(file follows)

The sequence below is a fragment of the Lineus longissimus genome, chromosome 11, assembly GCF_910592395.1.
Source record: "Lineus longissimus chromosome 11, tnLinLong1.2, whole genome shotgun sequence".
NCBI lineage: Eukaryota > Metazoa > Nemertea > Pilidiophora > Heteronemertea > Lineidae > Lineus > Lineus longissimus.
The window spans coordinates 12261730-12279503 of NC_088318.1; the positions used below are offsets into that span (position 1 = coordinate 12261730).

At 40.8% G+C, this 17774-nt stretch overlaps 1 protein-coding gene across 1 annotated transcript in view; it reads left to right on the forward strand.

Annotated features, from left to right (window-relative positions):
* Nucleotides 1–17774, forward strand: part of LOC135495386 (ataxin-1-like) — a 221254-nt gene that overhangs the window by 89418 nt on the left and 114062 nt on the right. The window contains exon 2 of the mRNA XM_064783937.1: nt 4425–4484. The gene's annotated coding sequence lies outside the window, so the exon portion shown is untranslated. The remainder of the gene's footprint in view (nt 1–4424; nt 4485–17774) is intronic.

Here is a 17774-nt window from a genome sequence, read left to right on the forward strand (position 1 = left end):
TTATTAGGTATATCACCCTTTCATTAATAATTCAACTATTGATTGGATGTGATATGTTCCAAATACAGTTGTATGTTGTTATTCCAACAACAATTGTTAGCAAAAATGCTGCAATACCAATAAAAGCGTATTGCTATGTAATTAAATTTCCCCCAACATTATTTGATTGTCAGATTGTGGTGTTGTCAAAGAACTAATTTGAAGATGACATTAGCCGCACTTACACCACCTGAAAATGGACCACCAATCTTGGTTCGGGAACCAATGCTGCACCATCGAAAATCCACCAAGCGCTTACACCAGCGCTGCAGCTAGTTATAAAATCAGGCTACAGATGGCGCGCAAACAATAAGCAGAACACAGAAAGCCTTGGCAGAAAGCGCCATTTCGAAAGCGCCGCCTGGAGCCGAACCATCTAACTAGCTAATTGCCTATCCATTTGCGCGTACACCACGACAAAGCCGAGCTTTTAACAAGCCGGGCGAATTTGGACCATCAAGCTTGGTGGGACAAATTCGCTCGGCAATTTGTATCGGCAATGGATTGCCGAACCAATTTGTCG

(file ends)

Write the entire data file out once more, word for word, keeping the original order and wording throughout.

The sequence below is a fragment of the Lineus longissimus genome, chromosome 11, assembly GCF_910592395.1.
Source record: "Lineus longissimus chromosome 11, tnLinLong1.2, whole genome shotgun sequence".
NCBI lineage: Eukaryota > Metazoa > Nemertea > Pilidiophora > Heteronemertea > Lineidae > Lineus > Lineus longissimus.
The window spans coordinates 12261730-12279503 of NC_088318.1; the positions used below are offsets into that span (position 1 = coordinate 12261730).

At 40.8% G+C, this 17774-nt stretch overlaps 1 protein-coding gene across 1 annotated transcript in view; it reads left to right on the forward strand.

Annotated features, from left to right (window-relative positions):
* Nucleotides 1–17774, forward strand: part of LOC135495386 (ataxin-1-like) — a 221254-nt gene that overhangs the window by 89418 nt on the left and 114062 nt on the right. The window contains exon 2 of the mRNA XM_064783937.1: nt 4425–4484. The gene's annotated coding sequence lies outside the window, so the exon portion shown is untranslated. The remainder of the gene's footprint in view (nt 1–4424; nt 4485–17774) is intronic.

Here is a 17774-nt window from a genome sequence, read left to right on the forward strand (position 1 = left end):
TTATTAGGTATATCACCCTTTCATTAATAATTCAACTATTGATTGGATGTGATATGTTCCAAATACAGTTGTATGTTGTTATTCCAACAACAATTGTTAGCAAAAATGCTGCAATACCAATAAAAGCGTATTGCTATGTAATTAAATTTCCCCCAACATTATTTGATTGTCAGATTGTGGTGTTGTCAAAGAACTAATTTGAAGATGACATTAGCCGCACTTACACCACCTGAAAATGGACCACCAATCTTGGTTCGGGAACCAATGCTGCACCATCGAAAATCCACCAAGCGCTTACACCAGCGCTGCAGCTAGTTATAAAATCAGGCTACAGATGGCGCGCAAACAATAAGCAGAACACAGAAAGCCTTGGCAGAAAGCGCCATTTCGAAAGCGCCGCCTGGAGCCGAACCATCTAACTAGCTAATTGCCTATCCATTTGCGCGTACACCACGACAAAGCCGAGCTTTTAACAAGCCGGGCGAATTTGGACCATCAAGCTTGGTGGGACAAATTCGCTCGGCAATTTGTATCGGCAATGGATTGCCGAACCAATTTGTCG